In newspapers The guardian, Frankfurter Allgemeine Zeitung and Le Monde Alexey’s article was published, dated to the day of his poisoning a year ago.
We publish the original of this article in Russian:
Exactly a year ago, I did not die from chemical weapons poisoning, and it seems that corruption played a significant role in my salvation. Having corrupted the state system, it also corrupted the secret services. When the management is engaged in business protection and extortion, the quality of covert operations will inevitably suffer. A group of FSB officers inflicted a nervous agent on my underwear just as wrongly as wrongly, in violation of all instructions, followed me for three and a half years, which allowed civil investigative activists to fully expose her.
On the other hand, a regime based on corruption performs the simpler tasks perfectly. The judiciary – and this is the first thing that autocrats who want to rob their people take under control – works ideally in a quid pro quo format. That is why, after returning to Russia after treatment, I went straight from the plane to prison. There is little pleasant here, but now I have enough time to read the memoirs of world leaders.
World leaders describe terribly interesting how they solved the main problems of mankind: war, poverty, migration, climate change, weapons of mass destruction. These are issues of the so-called “big agenda”. But the fight against corruption is not very often mentioned by world leaders in the list of what they consider to be their legacy. Not surprisingly, this is a “secondary agenda” issue.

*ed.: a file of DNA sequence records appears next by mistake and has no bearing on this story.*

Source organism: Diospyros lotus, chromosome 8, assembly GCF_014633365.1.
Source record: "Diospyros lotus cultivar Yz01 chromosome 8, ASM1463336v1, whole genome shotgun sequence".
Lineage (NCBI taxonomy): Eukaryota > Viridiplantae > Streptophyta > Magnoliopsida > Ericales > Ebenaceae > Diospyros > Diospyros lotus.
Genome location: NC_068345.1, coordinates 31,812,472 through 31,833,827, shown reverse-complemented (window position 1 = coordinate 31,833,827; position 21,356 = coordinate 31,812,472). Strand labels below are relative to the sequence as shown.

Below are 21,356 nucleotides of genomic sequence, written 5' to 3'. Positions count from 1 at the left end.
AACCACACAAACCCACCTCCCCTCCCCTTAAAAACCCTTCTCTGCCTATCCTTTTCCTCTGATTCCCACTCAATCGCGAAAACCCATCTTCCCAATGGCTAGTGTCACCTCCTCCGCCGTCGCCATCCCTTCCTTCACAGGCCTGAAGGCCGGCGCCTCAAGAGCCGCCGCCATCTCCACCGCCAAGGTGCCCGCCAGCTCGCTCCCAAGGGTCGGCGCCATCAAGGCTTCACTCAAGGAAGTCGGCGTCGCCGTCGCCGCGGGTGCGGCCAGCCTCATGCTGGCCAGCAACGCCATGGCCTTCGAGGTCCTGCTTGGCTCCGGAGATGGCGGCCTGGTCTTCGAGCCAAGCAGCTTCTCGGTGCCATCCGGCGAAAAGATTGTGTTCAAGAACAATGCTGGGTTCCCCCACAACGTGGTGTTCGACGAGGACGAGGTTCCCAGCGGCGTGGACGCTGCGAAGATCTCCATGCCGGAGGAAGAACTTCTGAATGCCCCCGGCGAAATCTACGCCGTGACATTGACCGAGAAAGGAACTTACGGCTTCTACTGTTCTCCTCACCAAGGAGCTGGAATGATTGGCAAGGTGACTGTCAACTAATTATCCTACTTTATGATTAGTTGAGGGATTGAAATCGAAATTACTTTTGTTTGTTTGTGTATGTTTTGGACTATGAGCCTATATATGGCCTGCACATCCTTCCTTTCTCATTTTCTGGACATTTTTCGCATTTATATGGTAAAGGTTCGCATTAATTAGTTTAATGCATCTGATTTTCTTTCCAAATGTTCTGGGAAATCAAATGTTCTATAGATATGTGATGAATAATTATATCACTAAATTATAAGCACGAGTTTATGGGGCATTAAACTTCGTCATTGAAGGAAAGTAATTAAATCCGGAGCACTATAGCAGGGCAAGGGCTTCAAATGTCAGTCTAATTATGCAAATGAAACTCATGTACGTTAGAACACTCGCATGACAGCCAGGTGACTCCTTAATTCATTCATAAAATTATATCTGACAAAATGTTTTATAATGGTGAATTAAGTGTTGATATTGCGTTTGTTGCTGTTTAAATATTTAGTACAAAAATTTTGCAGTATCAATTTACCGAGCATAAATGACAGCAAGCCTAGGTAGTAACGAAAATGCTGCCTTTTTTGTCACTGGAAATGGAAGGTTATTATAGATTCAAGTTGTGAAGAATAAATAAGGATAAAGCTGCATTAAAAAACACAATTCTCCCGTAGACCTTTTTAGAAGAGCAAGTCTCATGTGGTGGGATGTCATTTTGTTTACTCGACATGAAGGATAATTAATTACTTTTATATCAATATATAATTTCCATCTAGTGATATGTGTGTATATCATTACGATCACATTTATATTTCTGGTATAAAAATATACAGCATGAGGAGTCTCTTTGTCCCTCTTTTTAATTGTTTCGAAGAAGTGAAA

But – a startling fact – corruption is almost always mentioned where world leaders describe failures. Their own and (more often) their predecessors.
“We have spent years, hundreds of billions of dollars and thousands of human lives in Iraq / Afghanistan / Mali / you name it, but the corrupt government of al-Maliki / Karzai / Keita / you name it has turned the people away from itself, opening the way to victory for the radicals, armed with slogans of fair, fair government and RPGs.
And then an obvious question arises: well, since corruption prevents us from seeking solutions to the problems of the “big agenda,” then maybe the time has come to place it on one of the first places on this agenda?
In general, it is clear why this has not happened so far. Corruption is a very uncomfortable issue for discussion at world summits. You are discussing, for example, with Putin, Syria and cyberattacks. Everyone is happy, everyone is interested. At the follow-up briefing, everyone has something to say.
Now imagine a meeting with Putin on the issue of corruption. Its very fact is a transition to personalities. Everything from start to finish is an uncomfortable situation. The richest man in the world who has robbed his country is invited to discuss how to deal with him himself. Very uncomfortable and awkward.
Now turn on the news: the fact that the West “did not notice” the total corruption in the governments of Karzai and Ashraf Ghani, did not want to talk about this topic personally unpleasant for them, became the most important factor in the victory of the Taliban with the full support of the population. We did not want to discuss theft from the budget – we will discuss stoning and executions by beheading.